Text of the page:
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New law could make it harder to get, keep tenure as a professor in Florida

Photo: Danielle Prieur
Photo: Danielle Prieur

Tenured professors at Florida colleges and universities will be up for review every five years under a new law signed by Gov. Ron DeSantis Tuesday.

– Dismantle the accreditation monopoly

– Bring accountability to tenured faculty

– Provide transparency in curriculum

– Protect students against fee increases

— Ron DeSantis (@GovRonDeSantis) April 19, 2022

Professors with tenure will have to go before their college or university’s board of trustees every five years under the new law. 

Governor Ron DeSantis says this reformed review process will make it easier for schools to fire these veteran faculty as needed.  

“And so now you’re going to be in a situation where, OK, if the productivity is not there. If you’re not adding anything, then you can go your separate ways.”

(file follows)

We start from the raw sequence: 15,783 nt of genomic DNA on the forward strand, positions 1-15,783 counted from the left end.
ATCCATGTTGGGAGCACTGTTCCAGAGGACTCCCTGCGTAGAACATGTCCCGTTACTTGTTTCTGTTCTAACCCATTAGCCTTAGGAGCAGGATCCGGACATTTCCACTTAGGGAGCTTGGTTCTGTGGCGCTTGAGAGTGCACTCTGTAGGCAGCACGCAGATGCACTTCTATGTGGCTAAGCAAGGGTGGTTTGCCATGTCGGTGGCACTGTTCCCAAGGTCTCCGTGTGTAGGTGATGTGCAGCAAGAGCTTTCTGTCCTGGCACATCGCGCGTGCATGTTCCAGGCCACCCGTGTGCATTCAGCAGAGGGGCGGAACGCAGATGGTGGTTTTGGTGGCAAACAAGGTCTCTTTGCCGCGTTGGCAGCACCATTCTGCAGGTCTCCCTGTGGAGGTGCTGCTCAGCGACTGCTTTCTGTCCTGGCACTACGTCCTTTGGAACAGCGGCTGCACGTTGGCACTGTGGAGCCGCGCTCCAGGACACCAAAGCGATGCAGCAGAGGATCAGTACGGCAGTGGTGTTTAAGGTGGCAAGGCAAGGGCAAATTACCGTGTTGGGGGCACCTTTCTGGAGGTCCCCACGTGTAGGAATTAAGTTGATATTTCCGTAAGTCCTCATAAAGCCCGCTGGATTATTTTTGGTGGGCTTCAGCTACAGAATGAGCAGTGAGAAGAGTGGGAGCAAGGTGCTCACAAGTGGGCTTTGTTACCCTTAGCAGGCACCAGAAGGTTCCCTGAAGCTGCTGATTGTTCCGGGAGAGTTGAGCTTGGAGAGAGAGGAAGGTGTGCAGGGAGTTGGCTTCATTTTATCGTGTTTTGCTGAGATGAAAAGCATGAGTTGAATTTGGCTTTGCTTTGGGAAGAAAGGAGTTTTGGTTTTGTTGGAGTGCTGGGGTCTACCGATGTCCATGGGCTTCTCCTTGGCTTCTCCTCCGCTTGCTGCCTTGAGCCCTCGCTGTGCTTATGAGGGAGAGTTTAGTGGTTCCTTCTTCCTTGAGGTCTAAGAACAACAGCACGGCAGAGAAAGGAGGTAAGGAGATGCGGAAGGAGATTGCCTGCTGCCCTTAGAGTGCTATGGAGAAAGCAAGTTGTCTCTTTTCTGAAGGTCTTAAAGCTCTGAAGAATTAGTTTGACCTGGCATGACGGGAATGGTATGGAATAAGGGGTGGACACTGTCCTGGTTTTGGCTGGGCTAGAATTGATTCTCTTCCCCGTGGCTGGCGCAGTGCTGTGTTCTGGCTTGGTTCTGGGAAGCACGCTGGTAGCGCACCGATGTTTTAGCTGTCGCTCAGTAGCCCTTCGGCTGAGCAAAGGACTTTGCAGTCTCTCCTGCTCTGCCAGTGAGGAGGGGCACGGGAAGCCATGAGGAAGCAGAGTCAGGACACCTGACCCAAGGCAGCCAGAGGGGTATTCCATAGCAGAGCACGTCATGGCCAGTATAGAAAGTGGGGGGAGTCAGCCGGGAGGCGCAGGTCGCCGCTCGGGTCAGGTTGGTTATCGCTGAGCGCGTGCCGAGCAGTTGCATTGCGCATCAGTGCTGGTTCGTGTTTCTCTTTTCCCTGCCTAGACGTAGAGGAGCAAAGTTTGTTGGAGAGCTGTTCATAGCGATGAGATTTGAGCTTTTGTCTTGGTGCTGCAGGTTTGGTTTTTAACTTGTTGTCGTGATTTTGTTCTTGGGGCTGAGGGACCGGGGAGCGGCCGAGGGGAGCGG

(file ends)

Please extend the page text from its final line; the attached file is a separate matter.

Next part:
Taylor Walker is a Florida State Senior majoring in history, and a first-generation college student. She’s all for this change. 

“Myself and my parents worked very hard to get the opportunities that I have today and if we’re paying an institution to guide me in expanding my mind. Should we not be able to hold that institution accountable?”

The new law also requires schools to be accredited by a different agency every cycle and professors to publicly post a list of required reading and syllabi online. 

Experts warn these measures could be used to discriminate against more liberal instructors on campus. 

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